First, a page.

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Radio Ads Drive Affluent Listeners to NPR

USA Today reports that when National Public Radio (NPR) started offering a free podcast of its popular quiz show Wait Wait... Don't Tell Me! it did so with little fanfare. That didn't stop hundreds � and perhaps thousands � of people from downloading the satirical look at the week's news on a Sunday afternoon back in February.

By Monday morning, the show had joined Apple Computer's list of the day's five most popular podcasts. It was good news for NPR, which has become a major player in the podcast world. Not so for the 350 NPR member stations that broadcast Wait Wait. They're worried that making the program available to iPods could mean a loss of listeners � and consequently the donations and sponsor dollars that keep the stations afloat.

"Anytime customers can find your product in another place, it's going to cause some concern," says John Decker of San Diego's KPBS-FM. He says the podcast trend makes some public radio programmers nervous.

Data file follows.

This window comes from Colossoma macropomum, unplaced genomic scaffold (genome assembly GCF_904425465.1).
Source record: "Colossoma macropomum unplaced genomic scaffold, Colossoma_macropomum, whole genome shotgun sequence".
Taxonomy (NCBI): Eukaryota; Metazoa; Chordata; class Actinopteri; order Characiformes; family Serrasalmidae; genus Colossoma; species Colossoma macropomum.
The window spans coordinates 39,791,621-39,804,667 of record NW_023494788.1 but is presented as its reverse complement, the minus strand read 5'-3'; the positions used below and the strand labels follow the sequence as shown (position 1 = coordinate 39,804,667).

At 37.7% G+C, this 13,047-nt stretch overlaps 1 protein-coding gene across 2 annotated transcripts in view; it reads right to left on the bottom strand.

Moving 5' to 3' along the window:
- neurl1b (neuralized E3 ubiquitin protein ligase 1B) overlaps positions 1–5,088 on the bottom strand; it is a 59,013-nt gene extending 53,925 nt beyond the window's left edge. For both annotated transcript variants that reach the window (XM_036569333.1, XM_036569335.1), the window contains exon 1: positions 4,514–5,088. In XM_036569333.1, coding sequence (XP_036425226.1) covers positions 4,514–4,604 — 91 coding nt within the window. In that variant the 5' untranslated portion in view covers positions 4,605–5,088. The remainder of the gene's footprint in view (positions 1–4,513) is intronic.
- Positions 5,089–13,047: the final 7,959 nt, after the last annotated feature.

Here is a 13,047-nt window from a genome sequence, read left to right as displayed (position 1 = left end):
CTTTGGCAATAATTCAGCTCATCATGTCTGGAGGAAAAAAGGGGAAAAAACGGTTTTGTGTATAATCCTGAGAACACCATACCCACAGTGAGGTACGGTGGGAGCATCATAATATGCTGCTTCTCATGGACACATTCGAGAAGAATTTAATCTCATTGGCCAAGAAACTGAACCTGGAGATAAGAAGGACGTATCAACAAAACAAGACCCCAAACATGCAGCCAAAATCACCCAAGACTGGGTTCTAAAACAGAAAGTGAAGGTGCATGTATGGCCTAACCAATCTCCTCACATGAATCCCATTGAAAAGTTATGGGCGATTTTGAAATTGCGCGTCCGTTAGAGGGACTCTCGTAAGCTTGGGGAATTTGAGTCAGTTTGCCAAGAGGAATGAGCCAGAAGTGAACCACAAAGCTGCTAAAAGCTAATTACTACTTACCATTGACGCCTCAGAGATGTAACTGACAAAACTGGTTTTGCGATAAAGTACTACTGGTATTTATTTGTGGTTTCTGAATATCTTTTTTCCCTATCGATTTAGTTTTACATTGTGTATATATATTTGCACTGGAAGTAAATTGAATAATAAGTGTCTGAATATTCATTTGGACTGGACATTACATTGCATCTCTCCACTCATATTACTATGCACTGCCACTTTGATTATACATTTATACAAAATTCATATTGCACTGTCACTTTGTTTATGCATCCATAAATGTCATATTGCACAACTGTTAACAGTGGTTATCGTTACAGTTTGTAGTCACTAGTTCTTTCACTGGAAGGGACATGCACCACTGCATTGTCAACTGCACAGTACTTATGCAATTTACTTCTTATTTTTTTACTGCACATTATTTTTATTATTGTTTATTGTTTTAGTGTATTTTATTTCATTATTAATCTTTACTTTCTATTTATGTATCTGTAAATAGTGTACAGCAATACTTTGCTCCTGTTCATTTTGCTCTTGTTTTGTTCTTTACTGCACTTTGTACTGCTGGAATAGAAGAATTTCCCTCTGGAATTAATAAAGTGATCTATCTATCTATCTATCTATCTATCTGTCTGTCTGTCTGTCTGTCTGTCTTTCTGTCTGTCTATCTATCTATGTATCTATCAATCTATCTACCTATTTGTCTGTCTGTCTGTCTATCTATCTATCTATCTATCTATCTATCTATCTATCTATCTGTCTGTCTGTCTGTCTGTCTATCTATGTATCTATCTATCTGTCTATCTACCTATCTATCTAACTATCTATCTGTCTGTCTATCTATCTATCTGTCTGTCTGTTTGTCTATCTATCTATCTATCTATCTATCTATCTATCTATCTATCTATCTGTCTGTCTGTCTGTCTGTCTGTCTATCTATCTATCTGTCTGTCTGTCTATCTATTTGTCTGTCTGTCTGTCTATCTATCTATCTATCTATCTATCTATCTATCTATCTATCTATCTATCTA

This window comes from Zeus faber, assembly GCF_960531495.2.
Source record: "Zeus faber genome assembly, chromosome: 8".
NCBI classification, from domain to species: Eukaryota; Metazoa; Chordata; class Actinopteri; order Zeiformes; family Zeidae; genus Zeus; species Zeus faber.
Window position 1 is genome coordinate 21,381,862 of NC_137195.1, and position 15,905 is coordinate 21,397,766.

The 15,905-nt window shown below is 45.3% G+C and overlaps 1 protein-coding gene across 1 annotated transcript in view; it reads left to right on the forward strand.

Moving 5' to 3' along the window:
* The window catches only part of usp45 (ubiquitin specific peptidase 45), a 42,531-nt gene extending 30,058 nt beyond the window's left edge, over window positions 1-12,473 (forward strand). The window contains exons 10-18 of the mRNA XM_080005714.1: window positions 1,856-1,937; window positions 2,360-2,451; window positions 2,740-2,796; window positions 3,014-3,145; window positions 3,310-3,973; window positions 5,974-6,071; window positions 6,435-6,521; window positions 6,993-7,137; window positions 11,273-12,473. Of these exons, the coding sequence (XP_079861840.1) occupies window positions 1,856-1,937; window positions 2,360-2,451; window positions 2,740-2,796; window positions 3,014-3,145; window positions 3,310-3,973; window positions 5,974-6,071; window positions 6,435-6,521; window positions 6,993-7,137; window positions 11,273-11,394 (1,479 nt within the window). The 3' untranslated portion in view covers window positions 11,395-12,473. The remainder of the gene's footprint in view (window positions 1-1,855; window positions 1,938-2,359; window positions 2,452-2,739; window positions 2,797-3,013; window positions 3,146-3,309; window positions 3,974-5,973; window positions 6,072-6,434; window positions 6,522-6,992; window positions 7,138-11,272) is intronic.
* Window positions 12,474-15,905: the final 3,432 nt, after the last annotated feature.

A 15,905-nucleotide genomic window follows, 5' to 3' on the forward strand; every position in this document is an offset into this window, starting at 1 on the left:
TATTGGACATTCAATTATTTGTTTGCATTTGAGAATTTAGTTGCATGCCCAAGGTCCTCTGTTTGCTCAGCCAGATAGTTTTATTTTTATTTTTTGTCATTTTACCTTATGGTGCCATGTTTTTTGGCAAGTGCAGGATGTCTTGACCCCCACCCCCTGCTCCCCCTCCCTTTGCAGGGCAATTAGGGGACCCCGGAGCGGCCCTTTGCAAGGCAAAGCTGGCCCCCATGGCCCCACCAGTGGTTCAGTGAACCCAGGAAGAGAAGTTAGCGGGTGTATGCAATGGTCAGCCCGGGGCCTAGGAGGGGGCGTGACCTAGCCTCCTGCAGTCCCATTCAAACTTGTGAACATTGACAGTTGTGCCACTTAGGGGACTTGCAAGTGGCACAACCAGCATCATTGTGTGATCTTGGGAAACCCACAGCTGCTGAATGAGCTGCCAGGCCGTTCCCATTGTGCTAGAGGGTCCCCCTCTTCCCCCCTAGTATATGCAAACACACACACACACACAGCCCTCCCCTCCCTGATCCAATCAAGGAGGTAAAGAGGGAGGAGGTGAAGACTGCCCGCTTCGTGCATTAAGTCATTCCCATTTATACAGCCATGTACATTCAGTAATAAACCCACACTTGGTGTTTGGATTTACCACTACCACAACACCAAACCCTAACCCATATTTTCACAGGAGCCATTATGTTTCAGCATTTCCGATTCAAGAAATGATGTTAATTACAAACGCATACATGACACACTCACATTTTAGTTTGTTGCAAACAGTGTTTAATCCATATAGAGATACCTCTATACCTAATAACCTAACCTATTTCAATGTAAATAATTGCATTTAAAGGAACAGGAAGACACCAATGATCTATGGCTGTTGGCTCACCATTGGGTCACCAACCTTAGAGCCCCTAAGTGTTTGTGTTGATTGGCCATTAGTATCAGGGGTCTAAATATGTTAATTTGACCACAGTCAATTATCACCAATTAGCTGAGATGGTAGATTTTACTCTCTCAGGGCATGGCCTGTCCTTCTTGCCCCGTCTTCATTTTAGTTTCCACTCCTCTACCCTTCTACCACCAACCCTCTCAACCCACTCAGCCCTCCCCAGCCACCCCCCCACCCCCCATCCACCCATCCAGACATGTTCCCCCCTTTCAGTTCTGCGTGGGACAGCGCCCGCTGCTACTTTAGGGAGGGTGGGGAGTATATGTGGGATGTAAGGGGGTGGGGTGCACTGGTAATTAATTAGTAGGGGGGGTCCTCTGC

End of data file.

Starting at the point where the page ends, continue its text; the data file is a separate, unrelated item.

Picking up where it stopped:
Indeed, the rise of the on-demand world has local suppliers of content everywhere unsettled. In one sense, it's the classic tale of old-guard businesses struggling to withstand a disruptive technology. But it's also a lesson in how some media are benefiting by embracing the new broadcast landscape of content without boundaries.

In contrast, most traditional commercial radio stations in the U.S. need not worry about the trend of digital media delivery models. In fact, it appears that many 'affluent and thinking' Americans stopped listening to advertiser supported radio programming a long time ago. The typical commerical radio station demographic is characterized by low-income listeners who don't seem to mind a little music or talk mixed in with the constant drone of local automobile dealer commercials.

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